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Friday, July 12, 2024 | Back issues
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Mining Companies Hope ‘Big Guns’ Will Keep Geese Off Toxic Water

As the spring waterfowl migration begins, managers at the Berkeley Pit in Montana are considering setting up lasers and cannons to prevent another mass landing – and the subsequent deaths – of thousands of geese and other waterfowl.

BUTTE, Mont. – As the spring waterfowl migration begins, managers at the Berkeley Pit in Montana are considering setting up lasers and cannons to prevent another mass landing – and the subsequent deaths – of thousands of geese and other waterfowl.

Last November, an estimated 3,000 to 4,000 snow geese, Ross’s geese and ducks died after landing on the toxic stew of acidic water in the 900-foot-deep former mining pit, which is part of the largest Superfund site in the nation. While the official cause of death hasn’t been released, most of the waterfowl probably suffered internal organ failure, along with external burns, according to Ryan Moehring of the U.S. Fish and Wildlife Service.

“The deaths probably came from both drinking and just landing on the water,” Moehring said in an interview, noting that most of the birds that landed – and most of the mortalities – were snow geese. “Exposure to that level of acidity is harmful, causing internal and external burns. It’s quite unpleasant.”

Montana Resources personnel, who manage the former open-pit copper mine with BP-owned Atlantic Richfield Company, were shocked when they discovered the dead birds, which nearly covered the 1-by-1.5-mile pit. Previously, 342 snow geese that perished in the pit in 1995 held the record for the highest waterfowl death count in one season. The companies then developed plans to prevent additional deaths, and until Nov. 2016, only about 200 birds died after landing on the pit’s water.

But on Nov. 28 of last year, tens of thousands of birds landed on the Berkeley Pit.

“It wouldn’t have surprised me if we had 50,000 to 100,000 in the area; when you start picking up birds on Doppler radar in multiple groups, you have a lot of birds,” said Mark Thompson, the environmental affairs manager for Montana Resources, in an interview.

Although the pit managers employed their usual hazing methods of shooting multiple rifle rounds into the air and setting off fireworks to try to spook the geese that night, many of the birds refused to leave. By the next morning, it was too late.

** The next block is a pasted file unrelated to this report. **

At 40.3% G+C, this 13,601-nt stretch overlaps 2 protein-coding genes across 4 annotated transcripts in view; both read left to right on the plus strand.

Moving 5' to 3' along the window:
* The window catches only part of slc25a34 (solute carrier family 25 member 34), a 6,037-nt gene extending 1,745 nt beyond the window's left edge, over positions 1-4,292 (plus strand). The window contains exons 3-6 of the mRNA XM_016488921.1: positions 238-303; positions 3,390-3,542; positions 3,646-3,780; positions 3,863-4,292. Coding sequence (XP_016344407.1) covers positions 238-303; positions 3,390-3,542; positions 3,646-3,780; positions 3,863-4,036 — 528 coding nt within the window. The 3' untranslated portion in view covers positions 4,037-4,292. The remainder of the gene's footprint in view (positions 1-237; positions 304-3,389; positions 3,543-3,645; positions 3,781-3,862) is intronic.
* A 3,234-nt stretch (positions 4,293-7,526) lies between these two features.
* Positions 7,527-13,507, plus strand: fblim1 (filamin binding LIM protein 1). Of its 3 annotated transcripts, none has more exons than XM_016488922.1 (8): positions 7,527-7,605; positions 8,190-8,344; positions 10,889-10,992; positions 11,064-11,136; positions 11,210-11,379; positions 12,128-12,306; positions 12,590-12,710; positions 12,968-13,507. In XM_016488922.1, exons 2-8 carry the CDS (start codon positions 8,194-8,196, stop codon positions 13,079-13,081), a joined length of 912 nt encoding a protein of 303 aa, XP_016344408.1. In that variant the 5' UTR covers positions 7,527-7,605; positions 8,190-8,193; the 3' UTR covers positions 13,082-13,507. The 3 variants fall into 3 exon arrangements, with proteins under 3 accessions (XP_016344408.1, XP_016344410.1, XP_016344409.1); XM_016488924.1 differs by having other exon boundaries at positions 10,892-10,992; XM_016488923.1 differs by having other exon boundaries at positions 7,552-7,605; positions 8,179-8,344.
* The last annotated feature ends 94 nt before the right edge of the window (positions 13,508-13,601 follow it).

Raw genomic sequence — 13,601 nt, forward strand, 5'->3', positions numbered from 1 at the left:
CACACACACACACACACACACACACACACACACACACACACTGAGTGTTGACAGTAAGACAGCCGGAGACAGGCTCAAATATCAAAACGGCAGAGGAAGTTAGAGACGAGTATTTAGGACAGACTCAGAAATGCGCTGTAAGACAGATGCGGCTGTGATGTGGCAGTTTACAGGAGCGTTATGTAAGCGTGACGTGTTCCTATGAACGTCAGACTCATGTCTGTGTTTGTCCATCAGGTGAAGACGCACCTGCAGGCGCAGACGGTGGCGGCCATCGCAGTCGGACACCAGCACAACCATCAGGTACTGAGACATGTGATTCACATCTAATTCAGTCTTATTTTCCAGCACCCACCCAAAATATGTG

So this time, Montana Resources and Atlantic Richfield plan to bring in the big guns in the forms of cannons, lasers and possibly firearms. They’ll also employ water and aerial drones to harass the waterfowl.

The Environmental Protection Agency, the state Department of Environmental Quality, and the U.S. Fish and Wildlife Service must approve the plan before implementation. Thompson said that after conferring with waterfowl experts, Montana Resources and Atlantic Richfield are going both high- and low-tech to keep birds off the pit.

First, they’ll monitor migrations more closely, to know when they should be on high alert.

When flocks are nearby, pit managers want to employ up to six propane cannons that will randomly discharge without actually shooting anything to scare the birds away from landing. They’ll also use “Phoenix Wailers” that have pre-recorded sounds like the danger warning noises birds make, helicopters and shotguns to scare birds away.

And they’re considering installing green laser lights to mimic the eyes of predators.

“Predators’ eyes glow green at night in the moonlight,” Thompson explained. “Originally I thought we’d do a green laser grid, but learned the beam itself is a dot; we need to generate as many dots as possible on the pit walls. So when the birds spiral, trying to land, they’ll see all these predators’ eyes and stay away.”

Finally, if the birds do land on the pit again, Montana Resources’ employees may shoot warning shots from rifles – similar to what’s done now – and use aerial and water drones to harass the waterfowl.

Thompson isn’t sure of the final cost for these measures, but said Montana Resources and Atlantic Richfield are determined to ensure the mass death of waterfowl at the site won’t happen again.

“We saw how hard this was on our employees, on our communities and on our companies,” he said.

Dave Palmer, the Butte/Silver Bow chief executive, didn't respond to multiple phone calls and emails regarding the impacts of the loud noises on city residents, or whether the city is planning any mitigation efforts. Thompson said they’ll try to position the cannons to lessen the noise impact on the public.

Migratory birds are under federal protection, and the mine owners could be fined up to $5,000 per dead goose and duck if their efforts at deterrence fail. Moehring said the investigation into the previous waterfowl deaths is ongoing, and no decisions have been made about the finds.

“We can’t make a determination of culpability before we know all of the details,” he said.

Copper and other metals were discovered in the mountain that later became Berkeley Pit in the 1860s. Miners’ removal of ore and recovery of metals eventually reduced the mountain to a 1,780-foot pit. Large pumps that had kept water out of the pit were turned off in 1981, and it filled with groundwater that turns acidic when mixed with earth and air. It also contains arsenic, cadmium, zinc, sulfuric acid and dissolved heavy metals.

Montana Resources and Atlantic Richfield are pumping and treating some of the water flowing into the pit, but can’t capture all of it, and the pit is continuing to fill. By 2019, a water plant must be in place to pump and treat, then discharge, the pit’s water, and it must be operating by 2021. Without it, the pit is expected to fill by 2023, which could contaminate Butte’s drinking water.

Categories / Environment

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